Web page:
﻿ Surface and Field Analysis > Modeling Surfaces > Mathematical models

# Mathematical models

Navigation:  Surface and Field Analysis > Modeling Surfaces >

# Mathematical models

We have previously noted that a surface or grid can be thought of as a single valued function z=f(x,y). Mathematical models of surfaces typically assume that the function f(x,y) has certain distinctive properties: (i) single valued — i.e. there is only one z value for each (x,y) pair; (ii) continuous — in broad terms this means that a value exists for every (x,y) pair; and (iii) twice differentiable — first and second differentials can be computed at (almost) all locations. The mathematical surface model is then a single function or a piecewise function that satisfies these requirements. Piecewise functions are continuous functions over some interval or region (e.g. a 3x3 grid of cells) but which have breaklines at the edges of the region. Piecewise continuous functions are widely used in surface modeling and interpolation, where particular conditions are set on behavior of the function at the edges (for example that the gradient matches that of the adjacent regions).

Single function mathematical models are typically used to approximate real-world surfaces, often using least squares methods to provide best fit parameter estimation. As such they are described as approximating or non-exact models. Piecewise models are typically exact, but inexact or smoothing variants of such models are also provided within some software packages. In most cases models used are algebraic functions with powers limited to linear, quadratic or cubic expressions in x and y. Example surfaces of orders 1-3 are shown in Figure 6‑6 — each of these examples was generated as a grid using the Surfer Grid menu, Functions option. Some software tools talk about quadric or quartic functions (i.e. in 4th powers), but these are typically limited to terms of power 2 in x and y, i.e. expressions like ax2y2. Quintic functions (i.e. in 5th powers) are also used occasionally, for example TNTMips provides the option for quintic polynomial fit to individual triangles in a TIN network (deriving the parameters from the triangle itself and its immediate neighbors). This is then used in interpolation within the selected triangles. Quintic functions, with all 21 parameters, are the minimum degree of polynomials needed to ensure zero, first and second-order continuity across triangle edges.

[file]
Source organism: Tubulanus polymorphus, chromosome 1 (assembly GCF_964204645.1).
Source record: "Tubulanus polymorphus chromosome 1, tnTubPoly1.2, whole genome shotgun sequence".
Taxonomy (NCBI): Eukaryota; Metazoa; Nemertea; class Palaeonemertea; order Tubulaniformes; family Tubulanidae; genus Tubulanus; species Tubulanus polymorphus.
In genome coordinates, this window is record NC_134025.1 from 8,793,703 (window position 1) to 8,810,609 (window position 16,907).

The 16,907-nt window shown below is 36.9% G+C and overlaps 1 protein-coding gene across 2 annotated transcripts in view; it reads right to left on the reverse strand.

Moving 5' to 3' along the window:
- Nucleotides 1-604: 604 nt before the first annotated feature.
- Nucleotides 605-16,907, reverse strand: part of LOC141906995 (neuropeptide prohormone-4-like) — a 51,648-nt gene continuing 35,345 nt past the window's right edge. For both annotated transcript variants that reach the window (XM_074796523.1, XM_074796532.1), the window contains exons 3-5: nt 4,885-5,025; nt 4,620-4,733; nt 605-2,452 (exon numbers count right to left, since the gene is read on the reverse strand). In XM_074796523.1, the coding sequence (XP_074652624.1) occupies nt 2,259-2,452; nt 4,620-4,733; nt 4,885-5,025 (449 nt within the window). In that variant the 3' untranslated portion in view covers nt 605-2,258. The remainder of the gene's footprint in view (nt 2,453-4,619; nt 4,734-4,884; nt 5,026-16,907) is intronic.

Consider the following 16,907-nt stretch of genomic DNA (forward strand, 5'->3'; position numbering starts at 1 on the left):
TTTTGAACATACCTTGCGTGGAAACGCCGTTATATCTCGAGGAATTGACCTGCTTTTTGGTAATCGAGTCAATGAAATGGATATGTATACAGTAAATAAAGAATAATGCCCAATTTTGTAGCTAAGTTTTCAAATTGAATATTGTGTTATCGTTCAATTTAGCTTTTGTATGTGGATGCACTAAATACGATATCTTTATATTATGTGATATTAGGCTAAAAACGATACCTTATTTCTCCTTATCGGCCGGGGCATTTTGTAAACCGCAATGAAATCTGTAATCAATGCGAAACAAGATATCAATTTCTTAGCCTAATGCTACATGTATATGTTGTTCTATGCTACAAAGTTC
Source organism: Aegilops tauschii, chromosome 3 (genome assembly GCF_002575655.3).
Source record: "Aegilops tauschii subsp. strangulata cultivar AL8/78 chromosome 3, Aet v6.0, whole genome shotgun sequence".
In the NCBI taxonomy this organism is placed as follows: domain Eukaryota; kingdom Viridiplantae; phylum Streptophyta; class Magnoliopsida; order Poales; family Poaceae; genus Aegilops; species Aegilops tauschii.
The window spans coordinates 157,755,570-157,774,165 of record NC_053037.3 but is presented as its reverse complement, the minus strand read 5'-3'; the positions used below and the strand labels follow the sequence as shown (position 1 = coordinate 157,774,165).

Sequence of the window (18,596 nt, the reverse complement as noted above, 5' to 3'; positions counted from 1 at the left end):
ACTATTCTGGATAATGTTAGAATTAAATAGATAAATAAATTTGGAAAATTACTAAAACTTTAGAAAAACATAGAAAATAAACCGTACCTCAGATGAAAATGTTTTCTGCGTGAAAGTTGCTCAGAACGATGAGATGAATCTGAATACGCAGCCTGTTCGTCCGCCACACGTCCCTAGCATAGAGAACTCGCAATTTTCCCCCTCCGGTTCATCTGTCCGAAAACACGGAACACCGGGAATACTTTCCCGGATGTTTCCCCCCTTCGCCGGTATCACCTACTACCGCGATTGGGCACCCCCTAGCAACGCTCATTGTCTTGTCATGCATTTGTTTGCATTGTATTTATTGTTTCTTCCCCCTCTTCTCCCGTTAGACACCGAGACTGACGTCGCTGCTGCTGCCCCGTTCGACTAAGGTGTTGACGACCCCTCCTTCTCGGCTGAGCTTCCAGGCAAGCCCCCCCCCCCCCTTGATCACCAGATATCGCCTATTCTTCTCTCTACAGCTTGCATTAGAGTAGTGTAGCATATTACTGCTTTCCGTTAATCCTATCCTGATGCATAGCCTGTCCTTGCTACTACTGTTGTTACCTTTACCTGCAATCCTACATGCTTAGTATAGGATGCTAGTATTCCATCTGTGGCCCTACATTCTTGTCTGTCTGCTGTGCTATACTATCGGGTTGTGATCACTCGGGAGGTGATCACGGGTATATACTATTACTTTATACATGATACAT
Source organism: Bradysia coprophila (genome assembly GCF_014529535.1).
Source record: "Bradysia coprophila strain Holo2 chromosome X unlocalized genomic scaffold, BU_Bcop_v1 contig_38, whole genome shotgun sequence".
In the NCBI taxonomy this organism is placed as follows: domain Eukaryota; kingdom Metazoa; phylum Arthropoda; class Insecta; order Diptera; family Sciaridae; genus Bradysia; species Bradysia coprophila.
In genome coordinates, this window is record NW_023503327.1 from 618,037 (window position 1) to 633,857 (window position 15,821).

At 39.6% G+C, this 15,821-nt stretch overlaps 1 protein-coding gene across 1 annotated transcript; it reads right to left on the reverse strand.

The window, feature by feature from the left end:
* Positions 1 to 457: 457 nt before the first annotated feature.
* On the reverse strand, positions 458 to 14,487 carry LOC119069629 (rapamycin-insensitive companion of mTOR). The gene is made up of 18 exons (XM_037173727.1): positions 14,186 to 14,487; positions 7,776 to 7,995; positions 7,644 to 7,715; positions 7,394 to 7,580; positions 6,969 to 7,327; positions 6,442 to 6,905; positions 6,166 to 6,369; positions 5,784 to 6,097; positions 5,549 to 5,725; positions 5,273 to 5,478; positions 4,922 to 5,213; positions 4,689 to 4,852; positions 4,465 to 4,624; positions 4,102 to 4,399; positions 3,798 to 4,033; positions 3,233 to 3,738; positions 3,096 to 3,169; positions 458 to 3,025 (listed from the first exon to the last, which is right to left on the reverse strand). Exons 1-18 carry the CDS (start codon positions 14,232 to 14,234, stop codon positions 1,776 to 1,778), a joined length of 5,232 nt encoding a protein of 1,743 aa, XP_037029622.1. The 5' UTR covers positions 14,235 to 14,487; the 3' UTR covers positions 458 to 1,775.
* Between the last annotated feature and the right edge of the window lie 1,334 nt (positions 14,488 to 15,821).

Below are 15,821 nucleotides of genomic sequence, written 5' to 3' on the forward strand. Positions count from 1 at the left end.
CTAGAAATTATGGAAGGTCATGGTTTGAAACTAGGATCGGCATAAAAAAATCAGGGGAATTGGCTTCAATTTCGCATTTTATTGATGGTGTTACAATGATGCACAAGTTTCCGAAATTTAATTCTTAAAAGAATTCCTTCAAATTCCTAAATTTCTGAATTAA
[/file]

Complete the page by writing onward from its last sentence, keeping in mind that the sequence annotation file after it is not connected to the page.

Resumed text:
In principle, mathematical models, which are scale-independent compact representations of surfaces, could be used in place of alternative vector and grid models. At present this idea, which has been described as Map Calculus by Haklay (2004, 2006), has not been implemented in commercial GIS packages. Haklay provides a simple demonstration of this approach using Manifold, and it is possible that such models will be incorporated into GIS packages in the future.

Figure 6‑6 First, second and third order mathematical surfaces